It’s hard to believe, but at a time when Puritanism and cinema are living their longest and most fruitful romance in recent decades, and eroticism has disappeared not as a genre but as a narrative element or a simple recreational ingredient (perhaps because of the dangerous taboo of objectification; when a nude vivifies the person, man or woman, it does not take away life, it does not turn it into inert flesh), more films we find on the billboard that they celebrate a supposed sexual revolution which is definitely more symbolic than real.
‘Powder love’, ‘Sentimental’ or ‘Polyamory for beginners’, of varying interest and different claims, and now there is ‘Where two fit’, which achieves by a wide margin the debatable merit of being The most puritanical and white swinger comedy ever made.
All these comedies drink to a greater or lesser extent from the elongated shadow of the magnificent and foundational ‘Bob, Carol, Ted and Alice’ (Paul Mazursky, 1969). It is surprising, to say the least, that what was scandalous at the end of the sixties continues to be sold as such after fifty years.
Good feeling sex movie: in the valley of blurred nudes
Knowing that surpassing Mazursky are major words, these Erotic comedies free of eroticism, with speech but without skin, they try to follow in the wake of their younger and derivative sisters, trifles like ‘Adults Only’ (Richard Lang) or ‘Wife Change’ (Jack Smight), both from 1980, which, compared to those mentioned above, are a show of fun , provocation and carnality … turning out, to tell the truth, the most discreet, rather mediocre, even seen with the eyes of the present gray moment.
After several shorts and works for television, Paco Caballero he had made his feature film debut with the happy comedy ‘Perdiendo el este’, a tailor-made product by Julián López, as nice and well orchestrated as it is impersonal, with an agile script enriched with a successful Bruguera aesthetic, so it was to be expected that his next feature he will have a greater ambition and a more marked personality. This is one of the objectives pursued by the script that the director signs in the company of Daniel González, Enric Navarro and Eduard Solà.
One of its main attractions is its choral cast, in which, in the midst of the supposed carnal debauchery, we can distinguish the faces of Ernesto Alterio, Ana Milan, Pilar Castro, Anna Castillo, Raul Arévalo, Verónica Echegui, Álvaro Cervantes, Luis Callejo, Miki Esparbé, María Morales, Ricardo Gómez or Melina Matthews, among others.
Almost all splendid performers who are just fine, no bragging, definitely wasted. Nor is it that they had to try too hard. Which means that either Caballero is a good acting director –something I do not deny–, or that these actors and actresses have at this point enough tables to get out of trouble and save the furniture in any type of film, embolado or situation.
Powerfully attracts attention how worried the director is about not showing any skin in a film that is sold openly as a celebration of sex, and that when naked bodies, male and female, necessarily invade the frame, they are almost always blurred.
In theory, the years in which orgies were represented on screen with the harshness and explicitness of ‘Eyes wide shut’ or ‘Shortbus’ are not so far away, in theory. This is the great and insurmountable paradox of a work that you want at the same time good feeling and wild, hypothetically directed to a target, I want to think that reduced, that it pursues an experience to the Gaspar Noé with heart of Richard Curtis.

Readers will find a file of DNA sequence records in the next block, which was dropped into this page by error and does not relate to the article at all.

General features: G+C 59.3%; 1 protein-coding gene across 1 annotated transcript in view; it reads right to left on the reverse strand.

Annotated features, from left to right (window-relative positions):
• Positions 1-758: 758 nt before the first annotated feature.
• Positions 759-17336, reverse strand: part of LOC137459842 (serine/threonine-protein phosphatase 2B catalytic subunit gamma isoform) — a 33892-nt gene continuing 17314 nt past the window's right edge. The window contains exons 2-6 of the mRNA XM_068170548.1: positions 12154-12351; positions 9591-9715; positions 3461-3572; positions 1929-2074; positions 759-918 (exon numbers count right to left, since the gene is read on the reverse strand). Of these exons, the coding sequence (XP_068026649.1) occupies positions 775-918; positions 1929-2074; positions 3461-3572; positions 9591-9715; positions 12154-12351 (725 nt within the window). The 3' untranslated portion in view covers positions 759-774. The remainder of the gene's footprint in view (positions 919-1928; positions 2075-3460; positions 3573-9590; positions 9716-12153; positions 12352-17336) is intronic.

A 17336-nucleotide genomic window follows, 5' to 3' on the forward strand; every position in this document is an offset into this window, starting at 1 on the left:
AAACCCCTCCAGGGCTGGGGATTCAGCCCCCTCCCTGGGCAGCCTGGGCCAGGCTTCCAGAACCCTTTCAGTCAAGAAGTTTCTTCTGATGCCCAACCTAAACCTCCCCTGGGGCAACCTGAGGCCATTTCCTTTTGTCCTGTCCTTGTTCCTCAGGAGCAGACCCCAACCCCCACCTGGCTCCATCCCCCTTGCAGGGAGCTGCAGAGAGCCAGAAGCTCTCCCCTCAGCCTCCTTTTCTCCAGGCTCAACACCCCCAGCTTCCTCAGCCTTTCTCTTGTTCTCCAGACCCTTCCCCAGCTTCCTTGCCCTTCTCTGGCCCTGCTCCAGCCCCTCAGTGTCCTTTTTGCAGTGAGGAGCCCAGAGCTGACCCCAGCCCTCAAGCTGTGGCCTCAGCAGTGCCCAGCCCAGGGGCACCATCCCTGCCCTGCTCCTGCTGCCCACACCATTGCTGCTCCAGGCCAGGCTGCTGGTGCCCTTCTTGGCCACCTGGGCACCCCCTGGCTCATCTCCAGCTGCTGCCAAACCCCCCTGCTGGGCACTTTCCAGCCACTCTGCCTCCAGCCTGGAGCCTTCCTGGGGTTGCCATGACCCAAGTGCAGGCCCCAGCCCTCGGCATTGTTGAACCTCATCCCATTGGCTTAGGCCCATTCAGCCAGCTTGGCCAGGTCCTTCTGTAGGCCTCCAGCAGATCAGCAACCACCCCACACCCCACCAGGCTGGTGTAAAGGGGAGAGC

‘Where Two Fit’: A Surprisingly Cocky Sex Comedy
But even, given the final product, invoking the feel-good Curtis vibe, a big one, seems more like sacrilege. The jumble of plots that make up ‘Where Two Fit’ is more like a Jurassic show by the unfortunate José Luis Moreno. The only story that has something of interest, despite being predictable, is the one that has as its object (forgiveness) the desire to the always extraordinary Anna Castillo.
The others oscillate between the anodyne, the obvious and the tacky, highlighting the glory hole, in which two gay men argue about the need for the commitment that the face-to-face with a wall in between (wasn’t there a less obvious metaphor?) or the one starring Maria Leon Y Aixa Villagrán, which desperately seeks a grace that never comes, with actresses who have repeatedly shown that they are above the situations and dialogues that encasque them here.
Not to mention the null need to include an episode outside the Paradiso club environment, the center of all the actions … did you shoot it later and add it with a shoehorn? As if that were not enough, the film concludes with a good monologue to the rhythm of the bars of ‘The Blue House’ that seems to be a serious equivalent to the one that Russ Meyer and Roger Ebert wrote for the end of ‘Beyond the valley of the dolls’ (1970), this one, a sex comedy comme il faut.
Despite not being in any case my comedy ideals, almost that I am left with the frontal impudence and honesty of ‘Villaviciosa next door’ or ‘Don’t call it love, call it Xs’, not to mention’ Kiki, love it is done ‘, which exemplifies everything that this film pretends to be and is not enough because it lacks guts and has too much fear, political correctness and saturation of conciliatory messages.
In short, I’m afraid in 2021 the (sexual) revolution will be televised… and hopefully you will be able to see it with your parents and grandparents. One should come out hot from the ‘Where two fit’ projection, and rather come out with indigestion of sugar and other sweeteners. This data is enough to consider that the film does not reach its objective. But the saddest thing is that it seems that, for you know what traumas or imperatives, you don’t even mean it.